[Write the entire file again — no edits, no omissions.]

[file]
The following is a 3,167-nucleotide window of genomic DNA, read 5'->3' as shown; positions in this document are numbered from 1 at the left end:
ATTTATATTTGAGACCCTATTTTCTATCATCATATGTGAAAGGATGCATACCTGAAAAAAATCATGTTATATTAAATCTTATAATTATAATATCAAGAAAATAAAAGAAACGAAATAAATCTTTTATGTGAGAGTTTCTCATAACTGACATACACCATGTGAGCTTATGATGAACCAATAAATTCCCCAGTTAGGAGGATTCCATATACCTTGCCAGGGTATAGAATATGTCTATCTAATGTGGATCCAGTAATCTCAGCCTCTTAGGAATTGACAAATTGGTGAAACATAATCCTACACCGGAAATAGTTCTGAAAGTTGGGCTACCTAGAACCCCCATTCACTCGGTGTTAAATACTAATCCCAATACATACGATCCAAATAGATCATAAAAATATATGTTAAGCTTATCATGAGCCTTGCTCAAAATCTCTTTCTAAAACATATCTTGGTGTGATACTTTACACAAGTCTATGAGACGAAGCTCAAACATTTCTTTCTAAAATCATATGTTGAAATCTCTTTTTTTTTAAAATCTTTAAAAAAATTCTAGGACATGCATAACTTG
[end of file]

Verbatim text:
The following is a 3,167-nucleotide window of genomic DNA, read 5'->3' as shown; positions in this document are numbered from 1 at the left end:
ATTTATATTTGAGACCCTATTTTCTATCATCATATGTGAAAGGATGCATACCTGAAAAAAATCATGTTATATTAAATCTTATAATTATAATATCAAGAAAATAAAAGAAACGAAATAAATCTTTTATGTGAGAGTTTCTCATAACTGACATACACCATGTGAGCTTATGATGAACCAATAAATTCCCCAGTTAGGAGGATTCCATATACCTTGCCAGGGTATAGAATATGTCTATCTAATGTGGATCCAGTAATCTCAGCCTCTTAGGAATTGACAAATTGGTGAAACATAATCCTACACCGGAAATAGTTCTGAAAGTTGGGCTACCTAGAACCCCCATTCACTCGGTGTTAAATACTAATCCCAATACATACGATCCAAATAGATCATAAAAATATATGTTAAGCTTATCATGAGCCTTGCTCAAAATCTCTTTCTAAAACATATCTTGGTGTGATACTTTACACAAGTCTATGAGACGAAGCTCAAACATTTCTTTCTAAAATCATATGTTGAAATCTCTTTTTTTTTAAAATCTTTAAAAAAATTCTAGGACATGCATAACTTG